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State, borough witnesses seek regulated natural gas rates

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Posted: Sunday, November 25, 2012 11:25 pm | Updated: 12:07 pm, Mon Jan 21, 2013.

The state should begin regulating rates charged by Fairbanks Natural Gas, which would lower the costs to consumers, according to testimony filed by the attorney general’s office and the borough with the Regulatory Commission of Alaska.

A borough witness from a Washington, D.C., energy consulting firm alleges the Minnesota company that owns FNG is making “excessive returns” because its rates have remained the same while the cost of its natural gas has been dropping in recent years.

The company paid about $2 million less for natural gas in Cook Inlet in 2011 than it did in 2008, but did not change its rates, which have been unchanged for four-and-a-half years, the borough witness said.

The state witnesses, taking a much less aggressive approach than the borough, do not use the word excessive to describe FNG rates, but they say the company’s charges should be regulated and based on costs.

One state witness says FNG earned anywhere from 4.5 percent to 9.2 percent more in 2011 than it would have had the company been regulated.

FNG has yet to officially respond to the documents before the RCA.

This is all part of a proceeding to determine if the rates of the company will be regulated. It is likely that the RCA will begin to regulate FNG rates because of pressure from Fairbanks. The company has said it would agree to rate regulation with some conditions, but chances are it will be required to do so.

The main reason is that natural gas prices in Fairbanks to consumers do not reflect the steep decline that has occurred elsewhere in recent years, while heating oil prices remain high. The 1,100 or so customers of Fairbanks Natural Gas are paying the equivalent of about $3.08 per gallon of heating oil.

In recent months the equivalent amount of heating oil has been about 75 cents to $1 per gallon more expensive.

The documents and testimony in this rate case will advance the discussion in Fairbanks about the potential role of the new municipal gas utility and clarify the position of Fairbanks Natural Gas.

The inquiry will create a better understanding of what it would take to greatly expand the local natural gas system and whether a private company is willing to do it.

One of the most intriguing arguments put forward by borough witness Gary Grasso, a 35-year veteran of the energy business, is that Fairbanks Natural Gas has not expanded its number of customers because it is more profitable to maintain the status quo. FNG has 426 residential customers and 436 commercial customers, Grasso said, adding that these “appear to be inconsistent” with the statement on the company’s website that it has 1,100 customers.

FNG has said repeatedly it has not expanded its service because it has been unable to get a greater supply of natural gas from Cook Inlet. And the Anchorage utilities say they expect a crunch in future years so they are making plans to import natural gas.

But in recent years, according to Grasso, “every utility on the Railbelt except for FNG has been able to secure an additional supply of natural gas to provide service for its customers” and he suggests the company has not really wanted a greater supply because it makes more money under the current setup.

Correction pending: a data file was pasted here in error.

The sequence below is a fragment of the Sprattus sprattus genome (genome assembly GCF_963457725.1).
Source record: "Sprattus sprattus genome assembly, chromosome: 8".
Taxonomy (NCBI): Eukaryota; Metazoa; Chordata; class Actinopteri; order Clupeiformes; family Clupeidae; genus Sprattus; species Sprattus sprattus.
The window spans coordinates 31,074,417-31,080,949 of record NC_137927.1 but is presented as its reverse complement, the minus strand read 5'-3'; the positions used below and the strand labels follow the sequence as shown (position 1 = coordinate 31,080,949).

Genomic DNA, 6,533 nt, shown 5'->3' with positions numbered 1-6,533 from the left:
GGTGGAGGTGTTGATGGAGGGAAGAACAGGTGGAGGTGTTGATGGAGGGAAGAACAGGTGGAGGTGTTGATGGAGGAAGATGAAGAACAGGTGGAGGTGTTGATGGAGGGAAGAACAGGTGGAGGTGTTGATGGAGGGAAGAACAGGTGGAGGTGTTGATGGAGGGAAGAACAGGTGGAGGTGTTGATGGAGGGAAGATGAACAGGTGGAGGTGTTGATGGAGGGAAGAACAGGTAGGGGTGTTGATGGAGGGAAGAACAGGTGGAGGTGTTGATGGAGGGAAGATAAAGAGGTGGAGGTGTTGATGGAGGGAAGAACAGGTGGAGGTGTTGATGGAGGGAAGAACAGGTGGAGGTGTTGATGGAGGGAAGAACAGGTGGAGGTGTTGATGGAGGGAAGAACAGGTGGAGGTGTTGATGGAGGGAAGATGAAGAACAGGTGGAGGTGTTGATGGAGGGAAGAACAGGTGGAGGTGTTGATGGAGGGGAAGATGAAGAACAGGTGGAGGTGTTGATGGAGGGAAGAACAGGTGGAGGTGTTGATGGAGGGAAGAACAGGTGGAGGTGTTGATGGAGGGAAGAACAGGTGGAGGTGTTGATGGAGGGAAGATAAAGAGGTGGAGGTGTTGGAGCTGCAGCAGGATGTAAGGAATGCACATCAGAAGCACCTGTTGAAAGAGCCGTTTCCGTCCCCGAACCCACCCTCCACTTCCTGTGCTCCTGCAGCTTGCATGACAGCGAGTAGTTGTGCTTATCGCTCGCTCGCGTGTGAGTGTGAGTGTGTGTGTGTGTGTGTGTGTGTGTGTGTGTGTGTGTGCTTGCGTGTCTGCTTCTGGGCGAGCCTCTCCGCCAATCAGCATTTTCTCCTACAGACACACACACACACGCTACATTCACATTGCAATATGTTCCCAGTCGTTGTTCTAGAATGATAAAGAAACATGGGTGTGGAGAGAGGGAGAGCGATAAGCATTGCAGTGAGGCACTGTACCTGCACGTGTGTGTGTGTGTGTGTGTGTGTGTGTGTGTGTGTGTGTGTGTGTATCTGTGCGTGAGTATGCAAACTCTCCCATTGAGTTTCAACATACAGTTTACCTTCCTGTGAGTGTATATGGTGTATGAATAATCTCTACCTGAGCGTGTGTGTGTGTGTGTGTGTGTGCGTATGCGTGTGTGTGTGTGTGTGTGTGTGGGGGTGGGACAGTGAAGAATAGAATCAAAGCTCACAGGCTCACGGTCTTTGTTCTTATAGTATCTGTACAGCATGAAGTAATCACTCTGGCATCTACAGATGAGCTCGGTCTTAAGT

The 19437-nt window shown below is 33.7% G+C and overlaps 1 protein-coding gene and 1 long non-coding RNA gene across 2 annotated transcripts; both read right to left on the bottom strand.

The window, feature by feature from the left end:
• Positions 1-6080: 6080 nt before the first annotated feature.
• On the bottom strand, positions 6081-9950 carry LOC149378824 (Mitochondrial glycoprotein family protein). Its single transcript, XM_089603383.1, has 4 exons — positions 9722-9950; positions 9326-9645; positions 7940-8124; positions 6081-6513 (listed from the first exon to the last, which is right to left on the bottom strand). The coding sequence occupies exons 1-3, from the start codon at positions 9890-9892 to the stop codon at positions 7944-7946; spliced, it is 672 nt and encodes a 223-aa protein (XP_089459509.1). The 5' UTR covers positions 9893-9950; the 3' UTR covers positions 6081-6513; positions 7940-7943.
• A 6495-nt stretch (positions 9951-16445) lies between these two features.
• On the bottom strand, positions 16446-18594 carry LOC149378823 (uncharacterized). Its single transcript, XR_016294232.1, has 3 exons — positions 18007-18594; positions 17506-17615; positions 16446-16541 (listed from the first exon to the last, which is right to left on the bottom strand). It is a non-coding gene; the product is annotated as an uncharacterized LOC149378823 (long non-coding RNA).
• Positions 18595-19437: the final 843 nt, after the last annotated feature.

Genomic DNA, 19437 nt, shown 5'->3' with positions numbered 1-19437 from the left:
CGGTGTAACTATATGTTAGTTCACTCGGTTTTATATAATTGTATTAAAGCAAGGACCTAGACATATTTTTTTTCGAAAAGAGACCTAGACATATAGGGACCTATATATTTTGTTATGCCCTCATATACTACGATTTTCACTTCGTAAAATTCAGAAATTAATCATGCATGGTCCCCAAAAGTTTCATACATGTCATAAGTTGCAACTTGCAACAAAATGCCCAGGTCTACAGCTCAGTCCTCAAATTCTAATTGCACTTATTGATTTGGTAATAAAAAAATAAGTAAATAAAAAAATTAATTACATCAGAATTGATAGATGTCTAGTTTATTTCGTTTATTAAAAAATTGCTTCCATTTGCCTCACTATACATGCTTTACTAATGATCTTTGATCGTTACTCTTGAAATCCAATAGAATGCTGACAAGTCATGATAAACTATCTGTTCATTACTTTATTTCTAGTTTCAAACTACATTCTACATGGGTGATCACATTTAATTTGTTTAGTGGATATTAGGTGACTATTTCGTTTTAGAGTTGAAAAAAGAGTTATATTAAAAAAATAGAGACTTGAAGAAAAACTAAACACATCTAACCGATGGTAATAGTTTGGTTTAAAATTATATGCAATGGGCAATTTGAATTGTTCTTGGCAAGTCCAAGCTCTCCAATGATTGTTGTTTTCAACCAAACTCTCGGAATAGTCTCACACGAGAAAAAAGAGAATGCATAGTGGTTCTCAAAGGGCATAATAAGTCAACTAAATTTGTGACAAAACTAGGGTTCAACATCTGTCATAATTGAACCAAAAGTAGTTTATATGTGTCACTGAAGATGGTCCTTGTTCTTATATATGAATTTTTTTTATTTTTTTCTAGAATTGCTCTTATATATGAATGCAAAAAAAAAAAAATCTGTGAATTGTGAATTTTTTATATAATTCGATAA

In most cases utilities have an incentive to provide service to the greatest number of customers because the cost of gas is passed directly onto consumers, while its profits are based on investment, he said. 

In this case, however, FNG is not rate regulated and it collects profits on its fuel supply.

He said, “FNG has an incentive to provide the most natural gas to the fewest customers in order to minimize investment and optimize returns.”

He said, “FNG’s excessive returns are, in part, explainable by FNG’s ability to lower the cost of its natural gas supply during the same period it has been unable to secure an adequate supply to provide service.”

Both the state and borough witnesses highlight what they say is a lack of competition in the energy market in Fairbanks, which is dominated by fuel oil. 

Grasso said FNG refused to provide the borough with  audited financial statements, but he said FNG is making much more profit today than in 2008 because its cost of gas dropped from $8.47 per million Btu to about $6.73 while its rates to customers have stayed the same.

He said, “no customer on the system has benefited from the drastic reduction in the cost of purchased gas, while the owners of FNG have realized the entire benefit of these falling price market conditions.”

Much of this is based on the disconnect that has developed between the cost of oil and the cost of natural gas. Oil remains at a high price, while gas has fallen sharply, in large part because of the fracking boom in the Lower 48.

In Fairbanks, most people are dependent on heating oil, with Petro Star providing about two-thirds of the market and Flint Hills Resources providing about one-third, according to the state.

Cristina Klein, testifying for the public advocacy section of the attorney general's office, said the fundamental argument for why FNG was exempt from rate regulation was that it needed to be able to rapidly change its prices to compete with fuel oil. She said that argument “no longer appears valid.”


HOLIDAY BAZAAR: Ticasuk Brown Elementary School’s PTA invites one and all to a holiday bazaar from 10 a.m. to 4 p.m. Saturday.

With more than 50 vendors, shoppers will have an opportunity to peruse a variety of items made in Alaska, as well as in other parts of the world. The PTA adds that the bazaar will also be a drop off location for Wes Madden’s toy drive.

Dermot Cole can be reaced at or 459-7530

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